Reducing Hospital Stays through Subacute and Complex Care Programs


The needs of patients who can stay for extended periods in hospitals generate large amounts of health care expenses. They usually experience multiple diagnoses and their needs are not easily understood or served. This study described the efforts of the acute hospitals in Syracuse, New York to address the needs of these Complex Care patients. The hospitals developed a series of Subacute Programs, each of which addressed a single care need, which might have helped restrain the growth of adult medicine stays during a five-month period. The study demonstrated that reductions in adult medicine stays were associated with the introduction of Complex Care Programs that addressed multiple care needs, in 2015. The association between the implementation of the Complex Care Programs and length of stay reduction for adult medicine was present at the combined and individual hospital levels. The study suggested that the amount of Program Development Funds invested in these programs saved 2000 adult medicine days or $1,600,000 compared with total expenses of $292,000 during a five-month period. The experiences of the Syracuse hospitals suggested that small programs with simple structures could have a positive impact on health care efficiency at the community level.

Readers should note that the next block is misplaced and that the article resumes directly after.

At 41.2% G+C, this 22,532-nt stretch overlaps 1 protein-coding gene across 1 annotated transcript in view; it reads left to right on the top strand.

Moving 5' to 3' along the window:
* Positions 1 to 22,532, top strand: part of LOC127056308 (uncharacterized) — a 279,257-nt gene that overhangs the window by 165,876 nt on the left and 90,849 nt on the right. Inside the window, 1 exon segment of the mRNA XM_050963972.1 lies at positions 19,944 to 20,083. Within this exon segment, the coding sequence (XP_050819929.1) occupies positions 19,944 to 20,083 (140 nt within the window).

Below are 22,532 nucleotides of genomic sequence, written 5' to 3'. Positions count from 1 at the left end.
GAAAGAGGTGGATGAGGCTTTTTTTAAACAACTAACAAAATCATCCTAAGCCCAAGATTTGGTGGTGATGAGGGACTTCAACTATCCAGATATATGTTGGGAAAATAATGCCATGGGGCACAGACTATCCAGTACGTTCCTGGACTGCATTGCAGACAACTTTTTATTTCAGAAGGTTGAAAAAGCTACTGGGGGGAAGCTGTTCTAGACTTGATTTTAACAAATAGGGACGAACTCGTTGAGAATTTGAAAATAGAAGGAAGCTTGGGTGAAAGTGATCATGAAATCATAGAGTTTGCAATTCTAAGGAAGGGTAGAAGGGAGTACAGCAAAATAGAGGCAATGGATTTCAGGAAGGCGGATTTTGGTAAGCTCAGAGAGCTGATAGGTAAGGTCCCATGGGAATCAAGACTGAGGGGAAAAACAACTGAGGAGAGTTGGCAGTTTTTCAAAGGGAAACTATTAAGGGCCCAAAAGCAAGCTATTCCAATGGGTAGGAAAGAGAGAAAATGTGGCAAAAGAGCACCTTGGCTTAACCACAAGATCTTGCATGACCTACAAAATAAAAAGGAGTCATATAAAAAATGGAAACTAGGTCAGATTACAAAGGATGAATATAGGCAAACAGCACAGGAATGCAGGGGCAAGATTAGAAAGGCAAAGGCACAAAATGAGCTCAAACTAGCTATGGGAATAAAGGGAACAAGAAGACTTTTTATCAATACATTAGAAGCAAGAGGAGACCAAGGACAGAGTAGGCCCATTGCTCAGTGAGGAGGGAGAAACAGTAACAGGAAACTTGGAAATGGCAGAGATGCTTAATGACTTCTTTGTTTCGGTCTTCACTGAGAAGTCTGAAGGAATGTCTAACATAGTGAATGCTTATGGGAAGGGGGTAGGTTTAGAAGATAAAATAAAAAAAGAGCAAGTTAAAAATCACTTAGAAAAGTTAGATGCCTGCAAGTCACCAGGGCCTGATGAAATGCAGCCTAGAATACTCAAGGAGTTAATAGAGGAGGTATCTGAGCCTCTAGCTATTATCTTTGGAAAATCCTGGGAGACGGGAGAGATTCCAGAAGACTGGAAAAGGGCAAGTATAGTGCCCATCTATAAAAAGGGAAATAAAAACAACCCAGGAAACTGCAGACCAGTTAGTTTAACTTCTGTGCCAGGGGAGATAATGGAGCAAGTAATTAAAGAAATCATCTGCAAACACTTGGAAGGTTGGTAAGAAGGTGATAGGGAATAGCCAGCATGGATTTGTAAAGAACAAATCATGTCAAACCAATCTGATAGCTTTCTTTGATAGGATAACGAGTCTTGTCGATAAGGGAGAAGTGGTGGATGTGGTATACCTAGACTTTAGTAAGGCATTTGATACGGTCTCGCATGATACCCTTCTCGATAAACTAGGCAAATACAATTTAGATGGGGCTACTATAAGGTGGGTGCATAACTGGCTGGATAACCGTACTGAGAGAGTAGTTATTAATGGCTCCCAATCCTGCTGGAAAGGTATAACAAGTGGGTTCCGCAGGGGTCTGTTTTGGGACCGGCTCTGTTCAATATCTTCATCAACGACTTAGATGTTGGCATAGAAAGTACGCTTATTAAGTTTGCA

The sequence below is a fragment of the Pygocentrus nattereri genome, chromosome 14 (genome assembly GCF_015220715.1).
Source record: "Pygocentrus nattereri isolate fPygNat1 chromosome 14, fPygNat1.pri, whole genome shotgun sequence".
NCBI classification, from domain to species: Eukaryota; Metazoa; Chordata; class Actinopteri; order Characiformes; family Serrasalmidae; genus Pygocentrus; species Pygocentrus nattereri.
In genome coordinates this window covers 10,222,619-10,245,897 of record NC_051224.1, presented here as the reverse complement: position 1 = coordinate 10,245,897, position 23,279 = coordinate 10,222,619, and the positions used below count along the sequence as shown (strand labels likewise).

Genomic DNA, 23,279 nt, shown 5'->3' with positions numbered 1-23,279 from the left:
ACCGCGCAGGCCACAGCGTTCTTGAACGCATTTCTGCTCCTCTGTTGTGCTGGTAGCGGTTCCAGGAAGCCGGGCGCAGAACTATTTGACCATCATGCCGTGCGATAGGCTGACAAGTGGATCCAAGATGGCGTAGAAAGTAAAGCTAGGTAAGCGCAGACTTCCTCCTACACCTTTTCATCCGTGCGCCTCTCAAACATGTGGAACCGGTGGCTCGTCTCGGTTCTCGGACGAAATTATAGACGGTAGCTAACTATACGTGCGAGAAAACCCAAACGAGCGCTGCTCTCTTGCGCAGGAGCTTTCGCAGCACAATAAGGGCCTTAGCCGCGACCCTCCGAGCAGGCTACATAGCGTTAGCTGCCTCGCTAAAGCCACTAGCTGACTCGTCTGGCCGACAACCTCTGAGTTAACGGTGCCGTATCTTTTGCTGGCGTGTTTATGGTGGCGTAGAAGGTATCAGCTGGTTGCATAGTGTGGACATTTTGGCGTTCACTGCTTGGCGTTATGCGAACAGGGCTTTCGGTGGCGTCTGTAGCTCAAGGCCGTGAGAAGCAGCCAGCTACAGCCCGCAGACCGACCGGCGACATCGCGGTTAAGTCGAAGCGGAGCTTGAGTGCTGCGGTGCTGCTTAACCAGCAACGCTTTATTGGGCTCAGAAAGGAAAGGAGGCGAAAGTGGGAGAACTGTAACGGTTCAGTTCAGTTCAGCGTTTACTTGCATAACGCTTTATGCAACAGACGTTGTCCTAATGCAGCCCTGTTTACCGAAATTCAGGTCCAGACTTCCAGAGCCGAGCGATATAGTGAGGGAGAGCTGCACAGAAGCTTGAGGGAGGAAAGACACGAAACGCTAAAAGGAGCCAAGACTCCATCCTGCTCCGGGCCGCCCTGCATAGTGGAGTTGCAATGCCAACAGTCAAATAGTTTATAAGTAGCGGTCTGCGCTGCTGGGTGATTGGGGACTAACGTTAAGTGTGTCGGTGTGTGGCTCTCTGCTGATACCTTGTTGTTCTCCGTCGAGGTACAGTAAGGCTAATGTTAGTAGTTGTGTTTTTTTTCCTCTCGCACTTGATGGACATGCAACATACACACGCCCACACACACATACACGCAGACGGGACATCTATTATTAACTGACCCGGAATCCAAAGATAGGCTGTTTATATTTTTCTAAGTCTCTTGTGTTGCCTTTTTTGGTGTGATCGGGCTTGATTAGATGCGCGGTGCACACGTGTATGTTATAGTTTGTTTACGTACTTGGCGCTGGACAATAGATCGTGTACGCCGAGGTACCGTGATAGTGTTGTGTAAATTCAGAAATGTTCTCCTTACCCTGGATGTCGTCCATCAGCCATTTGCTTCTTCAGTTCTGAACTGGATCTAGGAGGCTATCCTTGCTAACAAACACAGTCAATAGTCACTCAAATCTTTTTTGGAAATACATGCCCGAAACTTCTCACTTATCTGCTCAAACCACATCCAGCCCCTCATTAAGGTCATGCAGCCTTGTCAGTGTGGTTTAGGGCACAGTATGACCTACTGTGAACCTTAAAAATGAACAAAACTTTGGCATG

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Lagoe, R. , Pernisi, L. and Littau, S. (2015) Reducing Hospital Stays through Subacute and Complex Care Programs. Open Journal of Nursing, 5, 848-854. doi: 10.4236/ojn.2015.510090.

Conflicts of Interest

The authors declare no conflicts of interest.


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